Crisis Management


First off, let me apologise to anyone who has been following this blog, as I haven’t posted anything for five weeks now. This is why.

In the last week of February, I had a complete crisis of confidence in the entire concept of rewriting my book, Stolen Lives. I have no idea why this occurred. I was sailing along quite nicely, and then suddenly awoke one day to find myself questioning everything I was doing: plotlines seemed trite and unrealistic, characters boring and my prose style derivative.Alien

To make matters worse, it transpired that during the course of a few days in which my concentration faltered, I had managed to advance two different drafts of the novel on separate computers, so I no longer had a master copy and was forced to go through each version with a fine toothcomb in order to sift out the new additions I had made. After a couple of days of trying to unravel this, despair and depression kicked in.

Experience has taught me that when this happens, the best thing to do is to forget about writing for a while and to concentrate on my life. Spending time with my children is the number one panacea for depression, closely followed by peaceful walks in the countryside (although, given the ages of The Ratlings, the two activities are mutually exclusive – I said peaceful walks).

Watching favourite films is another. (My top five, alphabetically listed, would consist of Alien, Aliens, Jaws, The French Connection and This is Spinal Tap, although the list might vary were you a romantically unattached woman I was trying to impress.)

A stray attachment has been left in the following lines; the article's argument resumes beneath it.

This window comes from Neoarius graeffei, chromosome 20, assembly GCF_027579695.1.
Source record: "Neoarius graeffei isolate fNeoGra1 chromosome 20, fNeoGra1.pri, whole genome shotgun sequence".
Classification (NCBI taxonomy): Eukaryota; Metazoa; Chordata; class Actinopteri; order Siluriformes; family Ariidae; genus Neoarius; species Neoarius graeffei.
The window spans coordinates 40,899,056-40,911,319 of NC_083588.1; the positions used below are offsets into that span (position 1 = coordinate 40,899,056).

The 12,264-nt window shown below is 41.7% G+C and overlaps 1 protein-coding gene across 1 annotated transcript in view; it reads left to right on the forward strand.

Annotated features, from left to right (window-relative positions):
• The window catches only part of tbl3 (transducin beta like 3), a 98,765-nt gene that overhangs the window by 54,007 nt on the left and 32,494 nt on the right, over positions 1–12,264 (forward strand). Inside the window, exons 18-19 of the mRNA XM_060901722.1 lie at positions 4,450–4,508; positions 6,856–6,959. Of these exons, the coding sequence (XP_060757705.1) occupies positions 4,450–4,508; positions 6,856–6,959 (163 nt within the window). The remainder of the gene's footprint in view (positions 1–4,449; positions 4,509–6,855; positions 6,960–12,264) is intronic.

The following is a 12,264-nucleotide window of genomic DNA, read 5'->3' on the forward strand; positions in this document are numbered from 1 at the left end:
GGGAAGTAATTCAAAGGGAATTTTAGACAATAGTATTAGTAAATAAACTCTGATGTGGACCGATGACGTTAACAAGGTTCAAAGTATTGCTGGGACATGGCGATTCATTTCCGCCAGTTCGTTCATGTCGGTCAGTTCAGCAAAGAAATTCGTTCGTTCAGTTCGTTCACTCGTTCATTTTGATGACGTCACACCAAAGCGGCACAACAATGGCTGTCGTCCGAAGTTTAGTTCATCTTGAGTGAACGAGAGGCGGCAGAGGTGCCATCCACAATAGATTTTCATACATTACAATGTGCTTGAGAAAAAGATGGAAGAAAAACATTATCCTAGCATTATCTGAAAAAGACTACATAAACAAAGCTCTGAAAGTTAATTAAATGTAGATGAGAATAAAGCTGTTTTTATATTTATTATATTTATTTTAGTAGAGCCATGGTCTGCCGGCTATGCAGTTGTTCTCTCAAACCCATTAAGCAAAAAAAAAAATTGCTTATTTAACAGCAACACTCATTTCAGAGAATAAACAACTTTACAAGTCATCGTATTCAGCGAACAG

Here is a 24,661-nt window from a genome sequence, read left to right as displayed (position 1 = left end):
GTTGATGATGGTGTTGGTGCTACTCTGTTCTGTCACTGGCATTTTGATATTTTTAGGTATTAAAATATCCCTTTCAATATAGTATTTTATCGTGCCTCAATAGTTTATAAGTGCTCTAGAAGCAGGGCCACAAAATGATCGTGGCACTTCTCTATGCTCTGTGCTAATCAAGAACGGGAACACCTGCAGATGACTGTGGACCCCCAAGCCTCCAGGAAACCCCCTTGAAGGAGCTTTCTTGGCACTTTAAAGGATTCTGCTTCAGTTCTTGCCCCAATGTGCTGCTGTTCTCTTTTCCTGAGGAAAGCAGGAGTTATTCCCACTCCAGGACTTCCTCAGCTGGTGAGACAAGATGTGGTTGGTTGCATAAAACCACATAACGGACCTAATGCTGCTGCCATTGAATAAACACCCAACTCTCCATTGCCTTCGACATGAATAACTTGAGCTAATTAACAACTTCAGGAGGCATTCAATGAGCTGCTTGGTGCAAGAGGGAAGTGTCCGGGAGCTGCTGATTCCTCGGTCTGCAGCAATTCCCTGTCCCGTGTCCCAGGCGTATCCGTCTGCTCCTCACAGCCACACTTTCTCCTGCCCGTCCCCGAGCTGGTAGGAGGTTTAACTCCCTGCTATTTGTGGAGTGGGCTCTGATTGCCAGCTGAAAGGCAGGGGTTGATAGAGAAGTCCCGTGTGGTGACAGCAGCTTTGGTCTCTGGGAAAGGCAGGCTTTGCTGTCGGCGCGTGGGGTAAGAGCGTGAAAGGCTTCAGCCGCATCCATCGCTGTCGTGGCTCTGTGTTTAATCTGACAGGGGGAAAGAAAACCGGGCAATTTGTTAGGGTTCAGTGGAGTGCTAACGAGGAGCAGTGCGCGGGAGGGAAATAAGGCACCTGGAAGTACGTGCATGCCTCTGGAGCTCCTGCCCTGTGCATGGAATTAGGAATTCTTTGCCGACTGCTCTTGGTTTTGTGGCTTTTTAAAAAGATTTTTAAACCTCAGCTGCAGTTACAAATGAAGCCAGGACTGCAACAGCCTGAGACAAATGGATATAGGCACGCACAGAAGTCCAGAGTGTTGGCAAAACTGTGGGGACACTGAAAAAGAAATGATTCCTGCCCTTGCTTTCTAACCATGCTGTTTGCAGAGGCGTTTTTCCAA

Anyway, the upshot of all this is that I didn’t do much writing on the new draft of Stolen Lives during March and, as a consequence, have not had anything to blog about.

However, that is not to say I haven’t been thinking and worrying about the wretched book constantly during this period. Once a book is started, I don’t think a writer can ever really turn it off, which is perhaps why the process is so draining. George Orwell likened writing a book to suffering from a long and debilitating illness, and I can certainly empathise with that sentiment giving that this is now the fourth version of Stolen Lives.

Anyway, the break has done me good. My confidence is back online. My concentration is definitely back online, as at the weekend I managed to write 3,000 words while dealing with the explosive after effects of a tummy bug that had laid both my children low.

The break has also given me time to allow the outline of certain characters to sharpen in my mind. The novel’s primary antagonist is now a far stronger character, with elements of tragedy in his back story which will serve as the point of detonation for the book’s finale. (As discussed elsewhere, I always aim to end my books with a bang rather than a whimper.)

I’ll post again over the weekend and let you know how I am getting on. Time is a real factor now, as my deadline for delivering the new draft is June, so I’d better sit down and work out exactly where I am with this project and how much is left to do.


All the best


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